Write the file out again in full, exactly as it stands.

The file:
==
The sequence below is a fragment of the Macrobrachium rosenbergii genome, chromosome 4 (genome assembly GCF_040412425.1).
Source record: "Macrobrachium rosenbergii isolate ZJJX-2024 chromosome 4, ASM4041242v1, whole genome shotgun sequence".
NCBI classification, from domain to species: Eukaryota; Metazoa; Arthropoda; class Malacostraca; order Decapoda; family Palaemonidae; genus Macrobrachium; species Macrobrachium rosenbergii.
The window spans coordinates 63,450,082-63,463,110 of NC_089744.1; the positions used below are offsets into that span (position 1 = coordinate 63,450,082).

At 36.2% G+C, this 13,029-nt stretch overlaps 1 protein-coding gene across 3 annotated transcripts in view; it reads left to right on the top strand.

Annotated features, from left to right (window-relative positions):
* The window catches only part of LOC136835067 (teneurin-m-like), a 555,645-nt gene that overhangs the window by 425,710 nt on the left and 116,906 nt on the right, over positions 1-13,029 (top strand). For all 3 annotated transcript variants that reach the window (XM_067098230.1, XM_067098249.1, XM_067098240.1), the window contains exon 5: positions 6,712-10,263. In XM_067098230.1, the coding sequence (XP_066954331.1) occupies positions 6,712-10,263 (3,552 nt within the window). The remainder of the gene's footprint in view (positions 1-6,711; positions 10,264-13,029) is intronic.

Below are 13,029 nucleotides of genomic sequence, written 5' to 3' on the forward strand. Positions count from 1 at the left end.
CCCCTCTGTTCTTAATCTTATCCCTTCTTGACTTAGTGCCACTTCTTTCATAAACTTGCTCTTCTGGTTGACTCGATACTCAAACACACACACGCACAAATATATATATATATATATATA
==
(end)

The sequence below is a fragment of the Macrobrachium rosenbergii genome, chromosome 4 (genome assembly GCF_040412425.1).
Source record: "Macrobrachium rosenbergii isolate ZJJX-2024 chromosome 4, ASM4041242v1, whole genome shotgun sequence".
NCBI classification, from domain to species: Eukaryota; Metazoa; Arthropoda; class Malacostraca; order Decapoda; family Palaemonidae; genus Macrobrachium; species Macrobrachium rosenbergii.
The window spans coordinates 63,450,082-63,463,110 of NC_089744.1; the positions used below are offsets into that span (position 1 = coordinate 63,450,082).

At 36.2% G+C, this 13,029-nt stretch overlaps 1 protein-coding gene across 3 annotated transcripts in view; it reads left to right on the top strand.

Annotated features, from left to right (window-relative positions):
* The window catches only part of LOC136835067 (teneurin-m-like), a 555,645-nt gene that overhangs the window by 425,710 nt on the left and 116,906 nt on the right, over positions 1-13,029 (top strand). For all 3 annotated transcript variants that reach the window (XM_067098230.1, XM_067098249.1, XM_067098240.1), the window contains exon 5: positions 6,712-10,263. In XM_067098230.1, the coding sequence (XP_066954331.1) occupies positions 6,712-10,263 (3,552 nt within the window). The remainder of the gene's footprint in view (positions 1-6,711; positions 10,264-13,029) is intronic.

Below are 13,029 nucleotides of genomic sequence, written 5' to 3' on the forward strand. Positions count from 1 at the left end.
CCCCTCTGTTCTTAATCTTATCCCTTCTTGACTTAGTGCCACTTCTTTCATAAACTTGCTCTTCTGGTTGACTCGATACTCAAACACACACACGCACAAATATATATATATATATATATA